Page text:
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Before late June 2013, gay and lesbian individuals in the United States who had a partner in another country were unable to petition for their loved one to come and join him or her in the United States.  This was due to a discriminatory law, the Defense of Marriage Act (“DOMA”).  Fortunately, DOMA was struck down by the Supreme Court in June 2013, the result being that if you are in a same-sex relationship and your loved one lives outside the United States, one option for bringing him or her to the United States is through a K-1 fiancé(e) visa. 

Since DOMA was struck down, we have successfully guided many LGBT couples through the process of petitioning for green cards through marriage.  The process is slightly more complex for a fiancé(e) visa than for a typical marriage-based green card, but to assist you, below are questions and answers to commonly-asked questions about the process. 

Please keep in mind that everyone’s legal circumstances are different, and that the forms that must be filed with the immigration authorities are complex, so this is by no means a complete list of the potential issues that can come up.  If you have a specific question that is not answered below, or if you would like to consult with us about your specific case, please call us at (212) 203-0557 (NY) or (215) 558-7600 (PA), or e-mail us.

Q.  Do I need to be a U.S. citizen to petition for my partner from another country?

A.  Yes.  Unfortunately, fiancé(e) visas are not available to the fiancé(e) of a permanent resident.  However, if you are a lawful permanent resident, you may be eligible to naturalize and become a U.S. citizen.  Please contact us for more information about eligibility for naturalization. 

Q.  How is the fiancé(e) visa process different than a regular marriage-based green card?

A.  There are many differences, especially in the way that they are processed, but the main fundamental difference is, unlike other paths to green card through marriage, you do not need to be married yet in order to apply for a fiancé(e) visa.  The general requirements for a fiancé(e) visa are:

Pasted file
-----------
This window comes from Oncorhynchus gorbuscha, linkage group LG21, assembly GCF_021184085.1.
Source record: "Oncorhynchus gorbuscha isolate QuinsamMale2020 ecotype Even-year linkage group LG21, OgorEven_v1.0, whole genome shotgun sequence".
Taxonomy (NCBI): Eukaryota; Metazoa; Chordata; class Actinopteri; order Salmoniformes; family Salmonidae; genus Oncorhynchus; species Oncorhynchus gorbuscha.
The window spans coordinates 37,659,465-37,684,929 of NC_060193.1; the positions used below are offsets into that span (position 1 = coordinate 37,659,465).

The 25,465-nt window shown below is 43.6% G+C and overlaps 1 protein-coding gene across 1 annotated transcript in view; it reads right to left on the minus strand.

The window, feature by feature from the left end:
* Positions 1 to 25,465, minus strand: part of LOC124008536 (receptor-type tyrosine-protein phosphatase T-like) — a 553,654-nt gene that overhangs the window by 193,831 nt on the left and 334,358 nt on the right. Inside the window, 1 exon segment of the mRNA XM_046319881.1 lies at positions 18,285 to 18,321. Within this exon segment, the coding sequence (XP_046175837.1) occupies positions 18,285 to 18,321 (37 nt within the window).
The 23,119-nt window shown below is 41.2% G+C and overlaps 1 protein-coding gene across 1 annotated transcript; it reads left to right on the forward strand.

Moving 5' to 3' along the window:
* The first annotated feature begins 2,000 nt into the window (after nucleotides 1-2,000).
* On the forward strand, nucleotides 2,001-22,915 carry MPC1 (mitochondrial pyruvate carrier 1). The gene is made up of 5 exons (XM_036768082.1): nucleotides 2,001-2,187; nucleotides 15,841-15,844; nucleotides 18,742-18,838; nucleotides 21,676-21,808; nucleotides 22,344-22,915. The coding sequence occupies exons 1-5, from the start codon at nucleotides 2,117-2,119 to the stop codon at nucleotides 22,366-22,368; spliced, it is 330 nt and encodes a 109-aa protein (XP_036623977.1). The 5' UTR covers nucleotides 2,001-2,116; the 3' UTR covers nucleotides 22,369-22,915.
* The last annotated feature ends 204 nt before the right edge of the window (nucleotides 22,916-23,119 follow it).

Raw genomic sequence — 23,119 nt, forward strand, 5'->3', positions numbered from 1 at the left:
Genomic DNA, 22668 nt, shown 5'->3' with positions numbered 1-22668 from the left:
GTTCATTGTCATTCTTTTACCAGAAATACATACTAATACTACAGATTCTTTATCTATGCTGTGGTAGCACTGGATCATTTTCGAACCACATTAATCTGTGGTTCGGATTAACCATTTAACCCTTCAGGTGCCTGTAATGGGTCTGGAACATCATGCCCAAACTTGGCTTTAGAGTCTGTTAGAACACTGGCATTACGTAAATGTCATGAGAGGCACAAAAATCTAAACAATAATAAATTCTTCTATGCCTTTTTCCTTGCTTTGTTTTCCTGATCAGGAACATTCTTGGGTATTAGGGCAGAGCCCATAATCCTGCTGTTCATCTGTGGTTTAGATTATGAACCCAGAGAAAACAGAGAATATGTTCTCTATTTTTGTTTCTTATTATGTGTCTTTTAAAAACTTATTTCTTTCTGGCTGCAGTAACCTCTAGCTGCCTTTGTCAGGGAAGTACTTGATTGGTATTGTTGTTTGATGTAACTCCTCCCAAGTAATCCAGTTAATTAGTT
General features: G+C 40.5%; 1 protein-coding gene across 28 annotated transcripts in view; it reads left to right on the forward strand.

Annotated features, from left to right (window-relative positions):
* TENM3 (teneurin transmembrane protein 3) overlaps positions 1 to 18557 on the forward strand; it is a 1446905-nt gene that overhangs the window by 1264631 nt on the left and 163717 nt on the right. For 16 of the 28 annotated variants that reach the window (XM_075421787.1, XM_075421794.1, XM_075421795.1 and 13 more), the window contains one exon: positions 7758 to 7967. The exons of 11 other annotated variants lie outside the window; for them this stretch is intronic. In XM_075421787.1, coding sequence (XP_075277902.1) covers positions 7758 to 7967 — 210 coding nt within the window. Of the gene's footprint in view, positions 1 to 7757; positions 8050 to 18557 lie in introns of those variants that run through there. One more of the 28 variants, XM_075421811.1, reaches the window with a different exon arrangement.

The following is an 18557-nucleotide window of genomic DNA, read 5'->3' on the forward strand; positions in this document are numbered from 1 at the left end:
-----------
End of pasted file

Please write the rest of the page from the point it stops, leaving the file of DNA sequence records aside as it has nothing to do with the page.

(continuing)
1. -    You and your partner have seen each other in person within the last two years (note that there are exceptions to this requirement - please contact us to learn more about such exceptions).

  2. -    You and your partner intend to marry within 90 days of his or her arrival in the United States.

  3. -    Your partner is not otherwise inadmissible to the United States.  Common reasons for inadmissibility include criminal records or prior unlawful presence in the United States.  If you have concerns about your partner’s admissibility, please contact us to arrange a consultation.  

  1. Q.   What steps are there to the process?

A.    We generally describe the fiancé(e) visa process as a four-step process. 

  1. 1.File paperwork with United States Citizenship and Immigration Services (“USCIS”) and wait for USCIS approval.

  2. 2.File additional electronic paperwork with the Department of State and additional paperwork with the U.S. consulate or embassy in your partner’s home country and have your partner (and you if available and if the U.S. consulate or embassy allows it) attend consular interview. 

  3. 3.Marry your partner within 90 days of his or her arrival in the United States (note that the marriage must be performed in a state that recognizes marriage equality, such as New York or New Jersey). 

  4. 4.File additional paperwork with USCIS to apply for your partner’s green card. 

  1. Q.  How long will this all take?

A.    Every case is different, but expect at least a 6-9 month wait until your partner can join you in the United States.  The exact processing time depends on how quickly USCIS is processing applications at the time you file, and the practices and policies of the U.S. consulate or embassy in your partner’s home country.